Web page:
By Larissa Wright
Meditation is no longer a strange and mysterious practice, reserved for robed spiritual adepts in far-flung Eastern monasteries. We know what it is, we know it can help us, it’s free, it’s accessible, its benefits are evidence-based. We also know it offers lasting results for our physical, mental and emotional wellbeing. It’s a lifestyle change that requires no special equipment or clothing, no expensive training, and you don’t need to subscribe to any particular spiritual beliefs to benefit from it. It’s a natural approach to wellness with no side-effects or downsides.
So why do so few of us commit to its practice?
Too Busy to Meditate?
An old Zen proverb says: “You should sit in meditation for twenty minutes every day—unless you’re too busy; then you should sit for an hour.”
Most of us lead busy lives with many expectations placed upon us—work, family, study and social commitments quickly fill up our schedules, leaving us feeling like we don’t have room for anything else. Trying to find time for a new practice or activity can seem overwhelming and unnecessary.
But consider this: Whenever we say we’re too busy, what we’re really saying is: This isn’t a priority for me. We always make time for activities and people that are important to us, and the good news is, you don’t actually need to sit for an hour to reap the benefits. Beyond that, meditation may give you back more time than it costs you! Regular practice helps you feel more calm, organised and clear-headed, meaning your other daily activities could be performed more efficiently, facilitating a more balanced approach to life.
Benefits of Meditation
Research has shown the numerous benefits of meditation. It is excellent for your mental health, reducing stress, depression and anxiety, and improving self-esteem. Meditation gives you better focus and may reduce age-related memory loss while also facilitating good sleep.
It can also improve your relationships, and social wellbeing, with studies indicating regular practice can increase kindness, compassion and emotional regulation. There is even evidence that it’s effective for physical ailments, beneficial for reducing pain and blood pressure and contributing to improvements in the immune and cardiovascular systems.
Meditation Techniques for Beginners
“What is the best meditation technique for me?”
The simple answer: The one you’ll do regularly.
There’s no point promising yourself a one-hour daily sit if you’re likely to give it up within a few days. The best strategy is to start with something you know you’ll enjoy and make time for. There are many ways to meditate, so choose one that fits with your personality and lifestyle. And who knows, maybe you’ll love it so much that this time next year, you’ll be doing that daily one-hour sit!
Moderation is key, and even ten minutes a day will bring noticeable changes in your life. It can be helpful to designate a space for your daily meditation, incorporating items that make you feel calm and relaxed such as art, a small statue, or a plant. Consider all your senses—essential oils, music and a comfortable cushion can help you relax fully into the experience. Make this time pleasant and enjoyable. First thing in the morning is usually best for focus, and you can reap the benefits all day.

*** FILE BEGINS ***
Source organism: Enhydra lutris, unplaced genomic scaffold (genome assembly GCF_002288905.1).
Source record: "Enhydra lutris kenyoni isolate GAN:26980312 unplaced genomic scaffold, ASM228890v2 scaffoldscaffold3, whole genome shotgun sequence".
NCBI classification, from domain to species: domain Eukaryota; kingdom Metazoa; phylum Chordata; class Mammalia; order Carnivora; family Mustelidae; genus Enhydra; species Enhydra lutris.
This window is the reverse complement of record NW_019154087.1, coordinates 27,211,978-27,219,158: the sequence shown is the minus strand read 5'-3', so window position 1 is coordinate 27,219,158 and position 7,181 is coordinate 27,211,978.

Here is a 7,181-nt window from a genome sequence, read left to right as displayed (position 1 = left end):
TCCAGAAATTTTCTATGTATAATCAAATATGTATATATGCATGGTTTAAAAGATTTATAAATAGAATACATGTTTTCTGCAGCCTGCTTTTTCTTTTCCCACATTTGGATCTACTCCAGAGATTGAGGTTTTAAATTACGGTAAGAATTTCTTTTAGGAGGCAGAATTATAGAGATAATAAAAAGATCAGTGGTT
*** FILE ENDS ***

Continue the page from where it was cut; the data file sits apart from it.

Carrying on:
You don’t have to sit
If sitting doesn’t appeal to you, you’ll be pleased to know you there are other ways to meditate. Consider trying a walking meditation, or using some simple yoga poses. If you choose to lie down, make sure you don’t fall asleep! It’s not recommended to meditate in bed—instead, lie on a yoga mat in your meditation space, or on a blanket outside.
You don’t have to have an empty mind
This is a hurdle that trips many people up. “I tried meditating once, but my thoughts kept coming in, and I couldn’t do it, so I quit.”
For some meditators, this is the goal—to be able to empty the mind of all distractions. It is not something you’re expected to do from the get-go, and it’s not the only way to meditate. Even if you spend ten minutes noticing your thoughts and choosing to let them go, over and over, even if that is ALL you seem to be doing, you’ve just undertaken an effective meditation. Noticing your thoughts and letting them go IS your practice, particularly if you do so lightly and with humour, rather than frustration, irritation and judgement.
Something to focus on
If focusing on ‘nothing’ is a bit abstract for you, choose something else. You can observe your breath, repeat a mantra, watch a flickering candle, or even focus on some meditative music. It’s all about choosing to concentrate your attention and practising conscious control. You can try a mantra, word or phrase that has meaning for you or choose a sound with the right feeling or vibration. If you’re not sure where to begin, ‘Om’ has been serving meditators for thousands of years. If you don’t want to say it yourself, you can enjoy a chorus of monks chanting it for you on YouTube. Experiment by giving attention to parts of the body, such as the heart or crown of the head, while you repeat your mantra.
Total Immersion with a Retreat
Much like learning a new language, there are benefits to immersing yourself fully in an experience. At Visit Natural Detox, we make meditation easy by providing a total mind, body and spirit approach to re-centring your energy and health. You’ll be supported in your practice with our resort’s beautiful surroundings, healing daily activities and nutritious food. Contact us today to see how we can help you transform your life.